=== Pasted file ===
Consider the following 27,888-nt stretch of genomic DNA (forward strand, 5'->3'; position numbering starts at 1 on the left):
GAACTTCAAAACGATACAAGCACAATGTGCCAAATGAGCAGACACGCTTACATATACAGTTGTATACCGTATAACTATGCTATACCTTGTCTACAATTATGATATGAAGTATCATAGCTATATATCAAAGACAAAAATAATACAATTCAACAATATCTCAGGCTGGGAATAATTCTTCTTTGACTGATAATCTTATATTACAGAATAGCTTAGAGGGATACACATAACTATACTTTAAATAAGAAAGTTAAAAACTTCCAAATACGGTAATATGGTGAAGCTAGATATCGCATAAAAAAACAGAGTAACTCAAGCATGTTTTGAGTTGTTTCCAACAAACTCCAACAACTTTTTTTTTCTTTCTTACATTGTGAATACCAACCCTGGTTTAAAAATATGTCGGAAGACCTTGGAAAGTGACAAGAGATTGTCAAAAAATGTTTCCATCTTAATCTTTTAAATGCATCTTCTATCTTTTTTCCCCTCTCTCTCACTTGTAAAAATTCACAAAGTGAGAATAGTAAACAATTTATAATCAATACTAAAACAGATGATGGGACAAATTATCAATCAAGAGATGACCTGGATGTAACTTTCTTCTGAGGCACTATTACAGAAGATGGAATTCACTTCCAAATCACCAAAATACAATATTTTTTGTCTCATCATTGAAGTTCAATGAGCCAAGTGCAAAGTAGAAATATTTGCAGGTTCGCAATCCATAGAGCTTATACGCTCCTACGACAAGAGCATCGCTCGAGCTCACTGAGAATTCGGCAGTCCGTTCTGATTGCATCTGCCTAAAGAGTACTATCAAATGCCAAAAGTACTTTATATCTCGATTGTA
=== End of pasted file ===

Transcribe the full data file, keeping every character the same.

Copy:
Consider the following 27,888-nt stretch of genomic DNA (forward strand, 5'->3'; position numbering starts at 1 on the left):
GAACTTCAAAACGATACAAGCACAATGTGCCAAATGAGCAGACACGCTTACATATACAGTTGTATACCGTATAACTATGCTATACCTTGTCTACAATTATGATATGAAGTATCATAGCTATATATCAAAGACAAAAATAATACAATTCAACAATATCTCAGGCTGGGAATAATTCTTCTTTGACTGATAATCTTATATTACAGAATAGCTTAGAGGGATACACATAACTATACTTTAAATAAGAAAGTTAAAAACTTCCAAATACGGTAATATGGTGAAGCTAGATATCGCATAAAAAAACAGAGTAACTCAAGCATGTTTTGAGTTGTTTCCAACAAACTCCAACAACTTTTTTTTTCTTTCTTACATTGTGAATACCAACCCTGGTTTAAAAATATGTCGGAAGACCTTGGAAAGTGACAAGAGATTGTCAAAAAATGTTTCCATCTTAATCTTTTAAATGCATCTTCTATCTTTTTTCCCCTCTCTCTCACTTGTAAAAATTCACAAAGTGAGAATAGTAAACAATTTATAATCAATACTAAAACAGATGATGGGACAAATTATCAATCAAGAGATGACCTGGATGTAACTTTCTTCTGAGGCACTATTACAGAAGATGGAATTCACTTCCAAATCACCAAAATACAATATTTTTTGTCTCATCATTGAAGTTCAATGAGCCAAGTGCAAAGTAGAAATATTTGCAGGTTCGCAATCCATAGAGCTTATACGCTCCTACGACAAGAGCATCGCTCGAGCTCACTGAGAATTCGGCAGTCCGTTCTGATTGCATCTGCCTAAAGAGTACTATCAAATGCCAAAAGTACTTTATATCTCGATTGTA